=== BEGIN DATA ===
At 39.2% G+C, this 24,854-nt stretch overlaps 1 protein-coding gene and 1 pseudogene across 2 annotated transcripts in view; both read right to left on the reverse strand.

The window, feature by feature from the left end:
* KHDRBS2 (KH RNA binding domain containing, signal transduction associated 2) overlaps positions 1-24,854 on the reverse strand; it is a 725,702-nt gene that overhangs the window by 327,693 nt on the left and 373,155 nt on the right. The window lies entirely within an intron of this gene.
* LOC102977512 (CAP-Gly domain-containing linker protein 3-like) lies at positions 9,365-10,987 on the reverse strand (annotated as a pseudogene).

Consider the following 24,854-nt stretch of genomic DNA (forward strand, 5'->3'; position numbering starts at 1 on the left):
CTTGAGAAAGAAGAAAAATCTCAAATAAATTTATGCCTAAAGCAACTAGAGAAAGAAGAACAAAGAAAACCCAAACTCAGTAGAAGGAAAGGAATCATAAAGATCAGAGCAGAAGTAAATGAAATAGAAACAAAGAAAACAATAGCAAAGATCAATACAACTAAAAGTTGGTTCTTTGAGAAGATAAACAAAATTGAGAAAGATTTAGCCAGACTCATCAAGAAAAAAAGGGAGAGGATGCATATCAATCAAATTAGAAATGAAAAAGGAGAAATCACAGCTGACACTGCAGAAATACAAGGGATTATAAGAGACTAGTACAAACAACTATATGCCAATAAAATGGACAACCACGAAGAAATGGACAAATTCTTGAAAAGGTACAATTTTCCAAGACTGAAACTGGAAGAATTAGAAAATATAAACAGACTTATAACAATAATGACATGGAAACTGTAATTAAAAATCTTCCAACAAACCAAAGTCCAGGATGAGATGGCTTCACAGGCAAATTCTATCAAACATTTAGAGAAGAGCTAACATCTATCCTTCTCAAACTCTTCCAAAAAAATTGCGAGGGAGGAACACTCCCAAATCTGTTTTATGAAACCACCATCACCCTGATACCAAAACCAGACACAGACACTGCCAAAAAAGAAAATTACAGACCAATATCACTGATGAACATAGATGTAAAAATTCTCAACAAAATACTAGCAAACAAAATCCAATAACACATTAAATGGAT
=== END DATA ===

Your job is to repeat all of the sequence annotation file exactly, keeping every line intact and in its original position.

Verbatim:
At 39.2% G+C, this 24,854-nt stretch overlaps 1 protein-coding gene and 1 pseudogene across 2 annotated transcripts in view; both read right to left on the reverse strand.

The window, feature by feature from the left end:
* KHDRBS2 (KH RNA binding domain containing, signal transduction associated 2) overlaps positions 1-24,854 on the reverse strand; it is a 725,702-nt gene that overhangs the window by 327,693 nt on the left and 373,155 nt on the right. The window lies entirely within an intron of this gene.
* LOC102977512 (CAP-Gly domain-containing linker protein 3-like) lies at positions 9,365-10,987 on the reverse strand (annotated as a pseudogene).

Consider the following 24,854-nt stretch of genomic DNA (forward strand, 5'->3'; position numbering starts at 1 on the left):
CTTGAGAAAGAAGAAAAATCTCAAATAAATTTATGCCTAAAGCAACTAGAGAAAGAAGAACAAAGAAAACCCAAACTCAGTAGAAGGAAAGGAATCATAAAGATCAGAGCAGAAGTAAATGAAATAGAAACAAAGAAAACAATAGCAAAGATCAATACAACTAAAAGTTGGTTCTTTGAGAAGATAAACAAAATTGAGAAAGATTTAGCCAGACTCATCAAGAAAAAAAGGGAGAGGATGCATATCAATCAAATTAGAAATGAAAAAGGAGAAATCACAGCTGACACTGCAGAAATACAAGGGATTATAAGAGACTAGTACAAACAACTATATGCCAATAAAATGGACAACCACGAAGAAATGGACAAATTCTTGAAAAGGTACAATTTTCCAAGACTGAAACTGGAAGAATTAGAAAATATAAACAGACTTATAACAATAATGACATGGAAACTGTAATTAAAAATCTTCCAACAAACCAAAGTCCAGGATGAGATGGCTTCACAGGCAAATTCTATCAAACATTTAGAGAAGAGCTAACATCTATCCTTCTCAAACTCTTCCAAAAAAATTGCGAGGGAGGAACACTCCCAAATCTGTTTTATGAAACCACCATCACCCTGATACCAAAACCAGACACAGACACTGCCAAAAAAGAAAATTACAGACCAATATCACTGATGAACATAGATGTAAAAATTCTCAACAAAATACTAGCAAACAAAATCCAATAACACATTAAATGGAT